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Introduction to Linear Models

Solutions to systems of linear equations

Consider the equation Y = Xβ where and . For
a given X and Y (observed data), does there exist a solution β to
this equation?

If p = n (i.e. X square) and X is nonsingular, then yes and
the unique solution is . Note that in this case, the
number of parameters is equal to the number of subjects, and
we could not make inference.

Suppose p ≤ n and Y ∈ C(X), then yes though the solution
is not necessarily unique. In this case, is a solution
since for all Y ∈ C(X) by Definition of
generalized inverse. Consider following 2 cases:

If r(X) = p, (X full rank) then the columns of X form a basis
for C(X) and the coordinates of Y relative to that basis are
unique (recall notes section 2.2) and therefore the solution β
is unique.

Suppose r(X) < p. If β* is a solution to Y = Xβ then
β* + w, w ∈ N(X) is also a solution. So we have the set of
all solutions to the equation equal to
. Note
that is the orthogonal projection operator onto
C(X') and so is the orthogonal
projection operator onto .

In general, Y ≠ C(X) and no solution exists. In this case, we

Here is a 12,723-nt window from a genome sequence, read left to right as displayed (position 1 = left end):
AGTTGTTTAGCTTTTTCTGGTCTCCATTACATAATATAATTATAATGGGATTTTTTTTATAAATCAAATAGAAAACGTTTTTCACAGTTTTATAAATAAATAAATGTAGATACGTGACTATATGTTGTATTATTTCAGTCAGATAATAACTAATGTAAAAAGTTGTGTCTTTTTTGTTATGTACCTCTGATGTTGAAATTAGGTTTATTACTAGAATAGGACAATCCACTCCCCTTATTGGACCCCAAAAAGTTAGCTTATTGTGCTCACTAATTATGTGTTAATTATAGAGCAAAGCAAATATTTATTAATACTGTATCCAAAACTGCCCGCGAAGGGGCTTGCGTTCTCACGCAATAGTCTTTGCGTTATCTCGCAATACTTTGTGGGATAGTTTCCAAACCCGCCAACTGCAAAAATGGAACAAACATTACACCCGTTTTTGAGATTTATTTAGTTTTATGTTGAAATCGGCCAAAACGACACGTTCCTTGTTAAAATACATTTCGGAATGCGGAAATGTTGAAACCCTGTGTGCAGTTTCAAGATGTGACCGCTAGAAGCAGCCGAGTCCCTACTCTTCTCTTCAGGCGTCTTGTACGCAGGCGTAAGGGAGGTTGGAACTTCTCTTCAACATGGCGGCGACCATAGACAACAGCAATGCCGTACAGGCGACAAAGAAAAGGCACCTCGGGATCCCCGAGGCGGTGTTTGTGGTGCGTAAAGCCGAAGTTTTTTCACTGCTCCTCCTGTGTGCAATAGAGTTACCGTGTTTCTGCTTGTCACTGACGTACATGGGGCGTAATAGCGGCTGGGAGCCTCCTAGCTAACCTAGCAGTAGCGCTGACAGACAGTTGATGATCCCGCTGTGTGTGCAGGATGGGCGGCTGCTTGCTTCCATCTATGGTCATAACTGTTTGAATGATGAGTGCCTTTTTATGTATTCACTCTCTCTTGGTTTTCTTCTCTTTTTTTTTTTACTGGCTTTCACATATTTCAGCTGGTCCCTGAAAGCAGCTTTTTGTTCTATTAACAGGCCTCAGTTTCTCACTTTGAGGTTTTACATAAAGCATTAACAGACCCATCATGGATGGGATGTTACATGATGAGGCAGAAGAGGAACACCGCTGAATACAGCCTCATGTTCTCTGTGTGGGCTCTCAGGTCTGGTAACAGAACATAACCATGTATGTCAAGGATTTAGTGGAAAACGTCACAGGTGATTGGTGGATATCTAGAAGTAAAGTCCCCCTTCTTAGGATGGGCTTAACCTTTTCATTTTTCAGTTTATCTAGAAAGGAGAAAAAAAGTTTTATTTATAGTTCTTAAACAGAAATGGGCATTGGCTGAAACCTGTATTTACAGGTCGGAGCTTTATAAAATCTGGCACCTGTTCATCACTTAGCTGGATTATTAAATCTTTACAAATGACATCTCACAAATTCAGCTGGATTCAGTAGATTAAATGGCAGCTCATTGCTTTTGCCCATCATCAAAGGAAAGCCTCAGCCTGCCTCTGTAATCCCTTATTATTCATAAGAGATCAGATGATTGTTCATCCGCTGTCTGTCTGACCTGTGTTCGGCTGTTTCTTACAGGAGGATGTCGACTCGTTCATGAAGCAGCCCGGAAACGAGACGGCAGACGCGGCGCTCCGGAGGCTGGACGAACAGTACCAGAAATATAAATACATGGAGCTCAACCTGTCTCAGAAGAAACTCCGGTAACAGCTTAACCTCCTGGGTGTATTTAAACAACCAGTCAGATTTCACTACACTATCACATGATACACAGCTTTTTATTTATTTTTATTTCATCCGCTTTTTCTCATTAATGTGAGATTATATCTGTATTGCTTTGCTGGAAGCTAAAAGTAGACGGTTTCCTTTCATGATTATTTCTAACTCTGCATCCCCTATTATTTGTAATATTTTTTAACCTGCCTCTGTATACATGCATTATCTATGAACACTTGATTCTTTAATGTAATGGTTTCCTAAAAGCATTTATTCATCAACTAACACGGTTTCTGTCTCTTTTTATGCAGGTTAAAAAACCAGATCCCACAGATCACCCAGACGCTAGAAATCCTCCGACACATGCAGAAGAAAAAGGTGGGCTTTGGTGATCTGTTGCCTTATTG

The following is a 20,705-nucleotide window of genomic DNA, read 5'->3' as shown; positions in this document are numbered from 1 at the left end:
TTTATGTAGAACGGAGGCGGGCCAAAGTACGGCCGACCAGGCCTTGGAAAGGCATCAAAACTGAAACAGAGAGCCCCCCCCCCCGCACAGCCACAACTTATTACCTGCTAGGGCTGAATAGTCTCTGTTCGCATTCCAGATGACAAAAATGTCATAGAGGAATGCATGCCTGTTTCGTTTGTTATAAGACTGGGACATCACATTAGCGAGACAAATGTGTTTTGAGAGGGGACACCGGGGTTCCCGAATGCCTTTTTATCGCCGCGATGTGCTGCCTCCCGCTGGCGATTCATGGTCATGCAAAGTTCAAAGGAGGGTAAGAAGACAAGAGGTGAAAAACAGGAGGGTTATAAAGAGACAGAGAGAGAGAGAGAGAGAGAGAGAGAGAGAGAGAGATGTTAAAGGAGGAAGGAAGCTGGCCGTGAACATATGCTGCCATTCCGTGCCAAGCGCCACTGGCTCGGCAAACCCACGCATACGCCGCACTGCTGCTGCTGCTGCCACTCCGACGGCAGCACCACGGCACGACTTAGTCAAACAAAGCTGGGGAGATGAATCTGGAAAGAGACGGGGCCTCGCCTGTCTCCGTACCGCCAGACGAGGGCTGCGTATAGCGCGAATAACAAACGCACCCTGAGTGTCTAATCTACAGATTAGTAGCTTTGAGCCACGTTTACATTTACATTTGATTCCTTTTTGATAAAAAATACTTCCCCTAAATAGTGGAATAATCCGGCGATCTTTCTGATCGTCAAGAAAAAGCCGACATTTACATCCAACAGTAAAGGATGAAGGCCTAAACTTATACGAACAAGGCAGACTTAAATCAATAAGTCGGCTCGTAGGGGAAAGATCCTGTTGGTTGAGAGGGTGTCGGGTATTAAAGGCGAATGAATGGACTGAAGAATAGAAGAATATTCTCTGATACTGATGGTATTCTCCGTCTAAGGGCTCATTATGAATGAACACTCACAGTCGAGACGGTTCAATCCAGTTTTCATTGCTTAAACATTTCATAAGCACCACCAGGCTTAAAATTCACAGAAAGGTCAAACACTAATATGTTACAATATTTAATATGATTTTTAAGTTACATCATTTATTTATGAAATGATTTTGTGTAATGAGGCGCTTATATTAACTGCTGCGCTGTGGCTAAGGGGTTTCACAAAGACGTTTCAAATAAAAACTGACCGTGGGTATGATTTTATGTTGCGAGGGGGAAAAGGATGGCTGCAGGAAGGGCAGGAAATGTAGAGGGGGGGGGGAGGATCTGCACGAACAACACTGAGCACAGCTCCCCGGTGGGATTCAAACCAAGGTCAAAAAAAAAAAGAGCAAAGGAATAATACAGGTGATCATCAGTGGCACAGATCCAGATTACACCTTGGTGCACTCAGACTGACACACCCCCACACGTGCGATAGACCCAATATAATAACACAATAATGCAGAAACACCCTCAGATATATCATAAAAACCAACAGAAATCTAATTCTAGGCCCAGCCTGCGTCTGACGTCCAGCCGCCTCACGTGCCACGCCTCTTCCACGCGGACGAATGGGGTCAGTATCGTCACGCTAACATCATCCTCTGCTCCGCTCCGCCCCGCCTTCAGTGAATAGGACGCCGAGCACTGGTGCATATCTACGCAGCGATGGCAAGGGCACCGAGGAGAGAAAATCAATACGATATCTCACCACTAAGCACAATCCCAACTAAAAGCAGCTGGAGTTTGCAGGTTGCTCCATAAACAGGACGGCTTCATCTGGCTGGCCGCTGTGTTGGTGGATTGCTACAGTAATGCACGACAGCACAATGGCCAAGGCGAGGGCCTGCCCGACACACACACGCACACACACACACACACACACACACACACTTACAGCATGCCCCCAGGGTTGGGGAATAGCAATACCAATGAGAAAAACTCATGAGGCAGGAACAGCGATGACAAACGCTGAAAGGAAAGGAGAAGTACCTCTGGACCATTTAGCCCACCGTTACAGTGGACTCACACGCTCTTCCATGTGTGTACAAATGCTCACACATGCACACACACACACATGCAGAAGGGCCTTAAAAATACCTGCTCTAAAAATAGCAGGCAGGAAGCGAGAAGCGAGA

look for a vector in C(X) that is "closest" to Y and solve the
equation with this vector in place of Y . This is given by MY
where is the orthogonal projection
operator onto X. Now solve:

MY = X β

The general solution (for r(X) ≤ p) is given by
and again there are infinite
solutions. Let the SVD of X be given by . We
know the MP generalized inverse of X is .

So the general solution is given by

Now assume r(X) = p. In this case, we have
and so

Random vectors and matrices

Definition: Let be a random vector with
and . The
expectation of Y is given by

Similarly, the expectation of a matrix is the matrix of expectations
of the elements of that matrix.

Definition: Suppose Y is an n ×1 vector of random variables.
The covariance of Y is given by the matrix:


Theorem: Suppose Y is a random n ×1 vector with mean
E(Y ) = μ and covariance . Further suppose the
elements of and are scalar constants. Then,


Definition: Let and be random vectors with
E(Y ) = μ and E(W) = . The covariance between Y and W is
given by

We call this a matrix of covariances (not necessarily square) which
is distinct from a covarince matrix.

Theorem: Let and be random vectors with
. Further suppose and are
matrices of constant scalars. Then

Theorem: Covariance matrices are always positive semi-definite.
Proof: Let be a random vector and

where μ= E(Y ). We need
to show that for any . Let Z = (Y -μ ), then
we have:

(since x is a vector of scalars)
(where w = Z'x)

Since the expectation of a non-negative random variable will
always be non-negative. Note that if wi = 0 for all i, then we have
where zi is the ith column of
Z'. This implies dependency among the columns and singularity of
the covariance matrix.